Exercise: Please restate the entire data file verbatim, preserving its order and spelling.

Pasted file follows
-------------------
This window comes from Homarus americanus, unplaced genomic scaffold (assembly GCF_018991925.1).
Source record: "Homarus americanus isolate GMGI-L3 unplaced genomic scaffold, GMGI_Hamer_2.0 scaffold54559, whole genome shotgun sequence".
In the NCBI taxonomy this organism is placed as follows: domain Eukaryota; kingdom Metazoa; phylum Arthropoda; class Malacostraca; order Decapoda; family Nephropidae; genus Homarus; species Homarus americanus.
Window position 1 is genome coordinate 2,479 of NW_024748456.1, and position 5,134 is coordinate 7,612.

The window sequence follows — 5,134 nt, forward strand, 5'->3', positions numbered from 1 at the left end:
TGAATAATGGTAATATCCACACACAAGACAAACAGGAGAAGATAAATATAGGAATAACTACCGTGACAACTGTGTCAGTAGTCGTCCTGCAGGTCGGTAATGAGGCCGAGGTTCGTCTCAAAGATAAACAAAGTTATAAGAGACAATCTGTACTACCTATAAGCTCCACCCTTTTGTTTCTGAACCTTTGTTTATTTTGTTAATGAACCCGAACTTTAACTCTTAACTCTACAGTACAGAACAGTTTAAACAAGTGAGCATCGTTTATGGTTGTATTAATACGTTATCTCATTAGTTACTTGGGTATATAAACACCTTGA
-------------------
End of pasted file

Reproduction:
This window comes from Homarus americanus, unplaced genomic scaffold (assembly GCF_018991925.1).
Source record: "Homarus americanus isolate GMGI-L3 unplaced genomic scaffold, GMGI_Hamer_2.0 scaffold54559, whole genome shotgun sequence".
In the NCBI taxonomy this organism is placed as follows: domain Eukaryota; kingdom Metazoa; phylum Arthropoda; class Malacostraca; order Decapoda; family Nephropidae; genus Homarus; species Homarus americanus.
Window position 1 is genome coordinate 2,479 of NW_024748456.1, and position 5,134 is coordinate 7,612.

The window sequence follows — 5,134 nt, forward strand, 5'->3', positions numbered from 1 at the left end:
TGAATAATGGTAATATCCACACACAAGACAAACAGGAGAAGATAAATATAGGAATAACTACCGTGACAACTGTGTCAGTAGTCGTCCTGCAGGTCGGTAATGAGGCCGAGGTTCGTCTCAAAGATAAACAAAGTTATAAGAGACAATCTGTACTACCTATAAGCTCCACCCTTTTGTTTCTGAACCTTTGTTTATTTTGTTAATGAACCCGAACTTTAACTCTTAACTCTACAGTACAGAACAGTTTAAACAAGTGAGCATCGTTTATGGTTGTATTAATACGTTATCTCATTAGTTACTTGGGTATATAAACACCTTGA